200 years after her death, Ellen Ripley is revived as a powerful human/alien hybrid clone. Along with a crew of space pirates, she must again battle the deadly aliens and stop them from reaching Earth.
After her last encounter, Ellen Ripley crash-lands on Fiorina 161, a maximum security prison. When a series of strange and deadly events occur shortly after her arrival, Ripley realizes that she has brought along an unwelcome visitor.
Charles S. Dutton,
Ellen Ripley is rescued by a deep salvage team after being in hypersleep for 57 years. The moon that the Nostromo visited has been colonized, but contact is lost. This time, colonial marines have impressive firepower, but will that be enough?
After a space merchant vessel perceives an unknown transmission as a distress call, its landing on the source moon finds one of the crew attacked by a mysterious lifeform, and they soon realize that its life cycle has merely begun.
During an archaeological expedition on Bouvetøya Island in Antarctica, a team of archaeologists and other scientists find themselves caught up in a battle between the two legends. Soon, the team realize that only one species can win.
A cybernetic warrior from a post-apocalyptic future travels back in time to protect a 25-year old drifter and his future wife from a most advanced robotic assassin and to ensure they both survive a nuclear attack.
The saga continues 200 years after Ripley sacrificed herself for the sake of humanity. Her erstwhile employers long gone, this time it is the military that resurrects the one-woman killing machine through genetic cloning to extract the alien from within her, but during the process her DNA is fused with the queen and then the aliens escape. Now Ripley must decide where her allegiance lies.
The gaps between the four Alien films steadily decreased. There was seven years between the release of Alien (1979) and Aliens (1986), six between Aliens and Alien³ (1992), and five between Alien³ and Alien: Resurrection (1997). See more »
While playing basketball, Ripley's nails are shown wearing dark varnish, and are very short - this means she can spin the ball on one finger. When she inspects Call's gunshot wound following the ambush and Wren's double cross, her nails are green and almost talon-like. See more »
My mommy always said there were no monsters. No real ones. But there are.
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Many of the creature effects casting and mold making crew. Some long standing, heavily contributing members, were omitted from the credits. Supposedly due to budget concerns. See more »
In the theatrical release, H.R. Giger is not credited for his part in the design of the Aliens. The video release has his name in the closing credits. See more »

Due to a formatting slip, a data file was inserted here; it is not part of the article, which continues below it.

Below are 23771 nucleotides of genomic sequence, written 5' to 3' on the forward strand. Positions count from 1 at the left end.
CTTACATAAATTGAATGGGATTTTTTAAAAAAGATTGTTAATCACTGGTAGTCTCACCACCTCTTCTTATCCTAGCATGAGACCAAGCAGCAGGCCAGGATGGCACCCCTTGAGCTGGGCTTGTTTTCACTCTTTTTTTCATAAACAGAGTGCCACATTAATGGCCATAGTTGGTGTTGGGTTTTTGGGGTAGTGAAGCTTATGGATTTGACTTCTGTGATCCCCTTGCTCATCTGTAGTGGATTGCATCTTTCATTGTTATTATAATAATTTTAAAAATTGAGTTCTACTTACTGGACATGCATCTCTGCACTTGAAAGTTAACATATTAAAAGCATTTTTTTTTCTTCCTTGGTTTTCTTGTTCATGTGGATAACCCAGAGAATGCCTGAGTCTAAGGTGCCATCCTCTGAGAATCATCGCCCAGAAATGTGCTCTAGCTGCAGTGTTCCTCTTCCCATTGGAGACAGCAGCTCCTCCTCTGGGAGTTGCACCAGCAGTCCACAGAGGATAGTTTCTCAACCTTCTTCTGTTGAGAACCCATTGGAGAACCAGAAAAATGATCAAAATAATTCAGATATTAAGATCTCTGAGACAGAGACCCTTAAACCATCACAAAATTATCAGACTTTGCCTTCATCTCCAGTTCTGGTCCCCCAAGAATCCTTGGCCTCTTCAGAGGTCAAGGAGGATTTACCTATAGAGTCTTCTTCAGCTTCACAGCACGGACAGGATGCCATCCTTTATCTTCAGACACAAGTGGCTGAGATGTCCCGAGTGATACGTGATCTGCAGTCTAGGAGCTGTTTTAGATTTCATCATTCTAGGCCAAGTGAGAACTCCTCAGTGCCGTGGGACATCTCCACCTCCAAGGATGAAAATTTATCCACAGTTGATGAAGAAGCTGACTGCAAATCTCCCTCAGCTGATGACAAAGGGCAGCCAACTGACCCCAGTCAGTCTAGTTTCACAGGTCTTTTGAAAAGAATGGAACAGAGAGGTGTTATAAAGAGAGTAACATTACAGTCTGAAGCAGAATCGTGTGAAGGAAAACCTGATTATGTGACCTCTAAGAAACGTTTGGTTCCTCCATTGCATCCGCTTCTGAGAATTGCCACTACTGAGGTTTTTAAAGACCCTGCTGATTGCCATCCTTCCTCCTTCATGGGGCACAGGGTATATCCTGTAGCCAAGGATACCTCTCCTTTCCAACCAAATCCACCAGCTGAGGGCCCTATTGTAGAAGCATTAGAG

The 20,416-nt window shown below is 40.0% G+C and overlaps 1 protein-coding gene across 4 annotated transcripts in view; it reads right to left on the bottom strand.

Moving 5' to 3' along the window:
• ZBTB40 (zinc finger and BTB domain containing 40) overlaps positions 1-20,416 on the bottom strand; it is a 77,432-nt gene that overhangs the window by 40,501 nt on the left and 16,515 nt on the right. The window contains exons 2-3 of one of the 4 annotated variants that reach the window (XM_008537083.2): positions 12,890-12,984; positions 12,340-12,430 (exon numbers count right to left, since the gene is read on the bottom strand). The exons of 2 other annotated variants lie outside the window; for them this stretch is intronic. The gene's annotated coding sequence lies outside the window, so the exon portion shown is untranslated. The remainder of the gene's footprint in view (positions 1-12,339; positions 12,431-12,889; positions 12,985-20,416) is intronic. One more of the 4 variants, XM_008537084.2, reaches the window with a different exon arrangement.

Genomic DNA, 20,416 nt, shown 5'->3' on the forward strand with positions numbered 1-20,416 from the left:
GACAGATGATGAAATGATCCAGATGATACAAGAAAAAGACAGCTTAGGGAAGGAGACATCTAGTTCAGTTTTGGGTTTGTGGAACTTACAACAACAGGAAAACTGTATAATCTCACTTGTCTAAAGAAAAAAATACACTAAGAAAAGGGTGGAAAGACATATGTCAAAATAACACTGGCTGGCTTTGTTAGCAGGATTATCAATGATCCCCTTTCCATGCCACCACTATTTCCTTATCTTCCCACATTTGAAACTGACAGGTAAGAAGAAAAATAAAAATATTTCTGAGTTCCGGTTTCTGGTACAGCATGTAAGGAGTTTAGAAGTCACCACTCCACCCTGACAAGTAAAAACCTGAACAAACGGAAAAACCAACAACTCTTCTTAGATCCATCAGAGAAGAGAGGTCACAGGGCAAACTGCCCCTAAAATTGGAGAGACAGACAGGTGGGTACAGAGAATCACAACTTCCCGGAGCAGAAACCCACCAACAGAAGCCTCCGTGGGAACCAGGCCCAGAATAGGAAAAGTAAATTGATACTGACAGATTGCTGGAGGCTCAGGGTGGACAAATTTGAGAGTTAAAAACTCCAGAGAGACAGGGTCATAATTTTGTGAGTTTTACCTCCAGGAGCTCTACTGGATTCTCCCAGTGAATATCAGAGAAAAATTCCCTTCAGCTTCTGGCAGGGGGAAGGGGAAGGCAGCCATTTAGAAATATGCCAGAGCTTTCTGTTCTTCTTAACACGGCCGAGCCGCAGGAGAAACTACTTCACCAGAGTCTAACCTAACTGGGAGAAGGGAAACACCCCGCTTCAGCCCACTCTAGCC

Following the disappointment of alien3's performance and the death of Ripley, it was thought that the alien franchise was finished, going out on a high - the completion of the films and Ripley, with Ripley dying in the struggle to kill the alien that had become her whole life.
Once the potential earnings had been calculated, it probably didn't take very long to decide to piece together a sequel. This was always going to be messy - can you do an Alien movie without Weaver? How can you bring your main character back to life? Alien v's Predator anyone?! Once they pieced together a script and got Weaver on board it was all set to go.
Let me lay my cards on the table - I don't like this film. Yes, the direction is brilliant visually with some great set pieces. The story is good for some of the film, turning the conspiracy story up to 10 with aliens being bred in captivity, but after the aliens get out the story is mostly a chase and kill deal and then goes onto some nonsense about a new breed of alien that looks like milky bars!
Apart from the visuals and the conspiracy angle this is pretty ordinary stuff, it doesn't deserve to be part of such a classic series. As a stand alone film it is OK but an Alien movie can't be just OK. The performances are so-so, Weaver enjoys the fact that her character is allowed to be more powerful than usual but this doesn't actually make it a better performance, the fact that Jeunet fills the film with the French actors from his other films makes it slightly more interesting but no less average.
Just because Jeunet put the guns back into the Alien series doesn't make it good. There isn't anywhere near the tension of the other movies and there's certainly no horror. A good sci-fi movie but it could be any movies, there's nothing that really means it could only be an Alien movie here.
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